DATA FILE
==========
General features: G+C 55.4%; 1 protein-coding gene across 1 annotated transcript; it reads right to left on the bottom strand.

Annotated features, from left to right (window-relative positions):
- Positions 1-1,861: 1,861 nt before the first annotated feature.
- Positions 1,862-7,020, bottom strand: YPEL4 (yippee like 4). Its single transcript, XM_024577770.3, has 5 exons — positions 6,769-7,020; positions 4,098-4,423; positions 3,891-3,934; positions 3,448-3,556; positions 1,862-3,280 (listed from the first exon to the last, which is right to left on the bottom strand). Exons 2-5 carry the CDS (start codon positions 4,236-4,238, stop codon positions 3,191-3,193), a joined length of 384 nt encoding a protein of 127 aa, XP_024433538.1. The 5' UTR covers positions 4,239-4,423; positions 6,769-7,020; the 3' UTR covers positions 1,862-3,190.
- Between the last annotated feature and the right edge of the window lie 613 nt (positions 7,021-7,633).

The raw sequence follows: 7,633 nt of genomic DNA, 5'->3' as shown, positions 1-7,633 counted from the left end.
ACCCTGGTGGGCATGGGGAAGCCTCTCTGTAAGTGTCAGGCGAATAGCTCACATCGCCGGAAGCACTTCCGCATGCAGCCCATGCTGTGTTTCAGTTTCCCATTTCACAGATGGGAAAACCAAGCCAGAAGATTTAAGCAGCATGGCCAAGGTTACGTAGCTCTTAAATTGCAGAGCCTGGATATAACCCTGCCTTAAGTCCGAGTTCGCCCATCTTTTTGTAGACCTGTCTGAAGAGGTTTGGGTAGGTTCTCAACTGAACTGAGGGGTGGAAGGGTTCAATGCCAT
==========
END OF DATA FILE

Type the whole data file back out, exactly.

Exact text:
General features: G+C 55.4%; 1 protein-coding gene across 1 annotated transcript; it reads right to left on the bottom strand.

Annotated features, from left to right (window-relative positions):
- Positions 1-1,861: 1,861 nt before the first annotated feature.
- Positions 1,862-7,020, bottom strand: YPEL4 (yippee like 4). Its single transcript, XM_024577770.3, has 5 exons — positions 6,769-7,020; positions 4,098-4,423; positions 3,891-3,934; positions 3,448-3,556; positions 1,862-3,280 (listed from the first exon to the last, which is right to left on the bottom strand). Exons 2-5 carry the CDS (start codon positions 4,236-4,238, stop codon positions 3,191-3,193), a joined length of 384 nt encoding a protein of 127 aa, XP_024433538.1. The 5' UTR covers positions 4,239-4,423; positions 6,769-7,020; the 3' UTR covers positions 1,862-3,190.
- Between the last annotated feature and the right edge of the window lie 613 nt (positions 7,021-7,633).

The raw sequence follows: 7,633 nt of genomic DNA, 5'->3' as shown, positions 1-7,633 counted from the left end.
ACCCTGGTGGGCATGGGGAAGCCTCTCTGTAAGTGTCAGGCGAATAGCTCACATCGCCGGAAGCACTTCCGCATGCAGCCCATGCTGTGTTTCAGTTTCCCATTTCACAGATGGGAAAACCAAGCCAGAAGATTTAAGCAGCATGGCCAAGGTTACGTAGCTCTTAAATTGCAGAGCCTGGATATAACCCTGCCTTAAGTCCGAGTTCGCCCATCTTTTTGTAGACCTGTCTGAAGAGGTTTGGGTAGGTTCTCAACTGAACTGAGGGGTGGAAGGGTTCAATGCCAT